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The Importance of Infant Mental Health

Many individuals mistakenly believe that adolescents and adults are the only members of our community who face mental health issues since discussions about mental health frequently centre on their experiences. Infants and young children's mental health is rarely taken into account with the assumption that 'children have simple uncomplicated experiences and face no distress' Unfortunately, many mental health issues can be traced back to difficulties experienced in infancy and early childhood, necessitating early interventions for these developing minds in order to avert mental health illnesses in the future. Infant mental health refers to an infant's emotional and social development as well as their overall well-being up to the age of three.

Numerous studies over the years have shown that children need two things: a warm home, a sense that others care about them, and a predictable routine. They must be aware of what to anticipate. They require a strong sense of dependability and structure all around them. In order to achieve warmth, play with your child, talk to them, and cuddle them. Enjoy your baby. These actions will make you and your child feel good, and they actually cause the production of hormones that will strengthen your relationship with your child.

The arrival of a new baby can be exciting—and stressful! Parents frequently stress over everything they have to accomplish and question whether they're doing it correctly. By doing simple things like chatting to their baby, responding to their baby's smiles or screams, and comforting their baby when the baby is sad or terrified, parents can promote their baby's mental health.

All of these activities, which parents take unconsciously most of the time, aid in the development of trusting connections between infants and their primary caregivers. We now understand that a baby's general mental health can be supported when the baby feels safe in their relationships with their primary caregivers.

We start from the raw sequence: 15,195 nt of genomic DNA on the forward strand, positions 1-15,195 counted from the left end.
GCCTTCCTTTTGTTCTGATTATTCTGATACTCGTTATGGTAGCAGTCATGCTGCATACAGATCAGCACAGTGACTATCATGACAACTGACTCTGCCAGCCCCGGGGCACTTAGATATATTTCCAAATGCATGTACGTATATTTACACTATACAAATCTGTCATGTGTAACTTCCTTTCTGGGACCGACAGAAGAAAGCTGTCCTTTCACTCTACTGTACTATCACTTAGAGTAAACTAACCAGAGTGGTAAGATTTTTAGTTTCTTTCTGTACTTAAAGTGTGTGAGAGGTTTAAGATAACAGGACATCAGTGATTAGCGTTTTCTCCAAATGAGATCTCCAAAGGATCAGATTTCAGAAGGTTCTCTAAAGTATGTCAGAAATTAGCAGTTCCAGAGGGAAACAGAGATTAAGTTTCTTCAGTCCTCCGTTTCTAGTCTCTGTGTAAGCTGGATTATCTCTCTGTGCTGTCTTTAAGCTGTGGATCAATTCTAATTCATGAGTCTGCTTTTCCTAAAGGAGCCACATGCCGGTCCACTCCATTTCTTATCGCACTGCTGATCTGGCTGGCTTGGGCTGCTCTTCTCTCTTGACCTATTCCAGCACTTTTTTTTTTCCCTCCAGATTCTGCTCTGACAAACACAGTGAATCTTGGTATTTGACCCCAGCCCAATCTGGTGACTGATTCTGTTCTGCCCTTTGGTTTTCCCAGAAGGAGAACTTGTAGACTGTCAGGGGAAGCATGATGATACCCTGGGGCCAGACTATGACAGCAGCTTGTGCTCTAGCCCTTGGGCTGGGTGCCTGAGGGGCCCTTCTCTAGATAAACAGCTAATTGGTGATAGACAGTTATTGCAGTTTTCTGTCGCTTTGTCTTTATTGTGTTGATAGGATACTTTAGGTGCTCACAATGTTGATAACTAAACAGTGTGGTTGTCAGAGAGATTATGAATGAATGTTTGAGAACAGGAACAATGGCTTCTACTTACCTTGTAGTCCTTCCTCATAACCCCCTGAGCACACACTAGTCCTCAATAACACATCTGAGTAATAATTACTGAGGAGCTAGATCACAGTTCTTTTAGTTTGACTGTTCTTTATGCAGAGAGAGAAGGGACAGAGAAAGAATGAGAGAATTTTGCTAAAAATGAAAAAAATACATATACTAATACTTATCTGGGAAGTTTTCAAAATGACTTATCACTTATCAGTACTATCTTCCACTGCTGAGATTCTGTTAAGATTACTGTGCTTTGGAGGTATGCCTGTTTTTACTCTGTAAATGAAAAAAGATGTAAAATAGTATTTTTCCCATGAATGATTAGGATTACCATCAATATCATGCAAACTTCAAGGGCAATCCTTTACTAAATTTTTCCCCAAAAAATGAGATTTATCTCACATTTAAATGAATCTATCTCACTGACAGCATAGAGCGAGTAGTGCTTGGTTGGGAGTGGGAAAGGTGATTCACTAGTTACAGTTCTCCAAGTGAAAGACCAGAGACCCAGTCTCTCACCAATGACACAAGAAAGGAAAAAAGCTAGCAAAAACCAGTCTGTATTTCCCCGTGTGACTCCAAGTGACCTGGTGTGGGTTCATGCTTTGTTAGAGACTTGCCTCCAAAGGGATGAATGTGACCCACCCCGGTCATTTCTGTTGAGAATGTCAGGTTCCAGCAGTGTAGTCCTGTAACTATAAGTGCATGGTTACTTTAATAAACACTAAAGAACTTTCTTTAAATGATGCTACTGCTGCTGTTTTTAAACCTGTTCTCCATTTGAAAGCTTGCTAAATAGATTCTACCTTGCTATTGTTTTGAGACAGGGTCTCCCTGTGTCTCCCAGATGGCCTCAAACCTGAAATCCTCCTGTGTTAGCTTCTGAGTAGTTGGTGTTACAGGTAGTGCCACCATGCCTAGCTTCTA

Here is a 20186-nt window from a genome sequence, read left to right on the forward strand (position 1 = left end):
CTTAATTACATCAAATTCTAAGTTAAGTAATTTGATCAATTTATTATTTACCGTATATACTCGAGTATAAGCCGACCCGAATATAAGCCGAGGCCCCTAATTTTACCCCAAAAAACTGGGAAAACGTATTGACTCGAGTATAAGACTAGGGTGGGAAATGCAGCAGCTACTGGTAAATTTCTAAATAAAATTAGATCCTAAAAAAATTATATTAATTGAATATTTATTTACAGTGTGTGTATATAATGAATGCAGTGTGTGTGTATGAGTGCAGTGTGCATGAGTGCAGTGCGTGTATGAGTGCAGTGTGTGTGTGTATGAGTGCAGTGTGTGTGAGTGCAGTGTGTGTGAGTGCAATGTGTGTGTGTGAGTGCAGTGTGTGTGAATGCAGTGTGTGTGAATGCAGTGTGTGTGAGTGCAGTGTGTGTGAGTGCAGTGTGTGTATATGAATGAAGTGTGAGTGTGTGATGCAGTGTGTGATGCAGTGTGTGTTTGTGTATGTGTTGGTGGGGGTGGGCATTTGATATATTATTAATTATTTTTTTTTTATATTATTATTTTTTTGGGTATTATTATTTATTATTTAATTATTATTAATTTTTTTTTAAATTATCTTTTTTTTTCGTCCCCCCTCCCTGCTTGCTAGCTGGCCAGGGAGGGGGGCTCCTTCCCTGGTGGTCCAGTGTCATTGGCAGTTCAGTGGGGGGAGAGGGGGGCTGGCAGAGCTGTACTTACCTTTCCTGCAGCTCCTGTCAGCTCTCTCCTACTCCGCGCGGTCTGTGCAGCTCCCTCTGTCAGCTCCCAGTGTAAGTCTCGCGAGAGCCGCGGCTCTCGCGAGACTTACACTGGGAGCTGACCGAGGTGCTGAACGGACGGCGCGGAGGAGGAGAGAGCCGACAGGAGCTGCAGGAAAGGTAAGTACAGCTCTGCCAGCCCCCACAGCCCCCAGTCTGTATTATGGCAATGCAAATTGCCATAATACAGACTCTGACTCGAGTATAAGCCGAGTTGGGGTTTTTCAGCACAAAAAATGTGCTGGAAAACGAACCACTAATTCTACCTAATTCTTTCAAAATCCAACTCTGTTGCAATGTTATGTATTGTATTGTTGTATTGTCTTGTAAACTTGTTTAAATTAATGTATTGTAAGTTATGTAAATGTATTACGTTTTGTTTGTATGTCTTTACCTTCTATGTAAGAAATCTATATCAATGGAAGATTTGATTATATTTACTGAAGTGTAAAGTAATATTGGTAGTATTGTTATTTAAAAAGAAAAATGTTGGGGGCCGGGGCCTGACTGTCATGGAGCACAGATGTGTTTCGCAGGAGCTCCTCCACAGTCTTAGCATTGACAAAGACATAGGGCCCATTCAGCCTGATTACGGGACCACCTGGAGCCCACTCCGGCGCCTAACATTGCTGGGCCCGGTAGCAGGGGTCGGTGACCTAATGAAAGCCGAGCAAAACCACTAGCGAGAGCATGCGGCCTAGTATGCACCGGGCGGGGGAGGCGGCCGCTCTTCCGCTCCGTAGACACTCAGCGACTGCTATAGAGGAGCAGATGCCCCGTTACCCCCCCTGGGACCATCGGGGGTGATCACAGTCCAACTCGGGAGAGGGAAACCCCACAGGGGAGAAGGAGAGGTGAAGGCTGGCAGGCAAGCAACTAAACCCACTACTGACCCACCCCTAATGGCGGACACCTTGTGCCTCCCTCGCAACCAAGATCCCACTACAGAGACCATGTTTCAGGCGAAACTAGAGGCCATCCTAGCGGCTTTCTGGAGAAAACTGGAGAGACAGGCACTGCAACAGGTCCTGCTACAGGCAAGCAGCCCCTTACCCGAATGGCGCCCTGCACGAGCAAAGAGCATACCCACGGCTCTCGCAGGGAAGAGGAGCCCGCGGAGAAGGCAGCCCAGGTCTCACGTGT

As highlighted before, infant’s emotional health is closely correlated with the efficiency of their families and primary caregivers. These connections are a significant risk factor for the emergence of early mental health issues when they are abusive, threatening, chronically negligent, or psychologically destructive. Relationships, on the other hand, can equally protect young children from the negative consequences of additional stressors provided they are consistently responsive and helpful. Therefore, alleviating the stressors in the family environment also in the infant-caregiver relationship is necessary to lessen the stressors that affect infants.

Our overall health and well-being is fundamentally impacted by our mental health. You as a parent can do a lot to promote your child's mental health. Nurturing and affectionate attention builds a solid foundation for your child's social and emotional development, giving them the tools, they need to live a happy, healthy, and fulfilling life.

Thandeka Dindi,

Educational Psychologist Intern,

Ububele Educational Psychotherapy Trust

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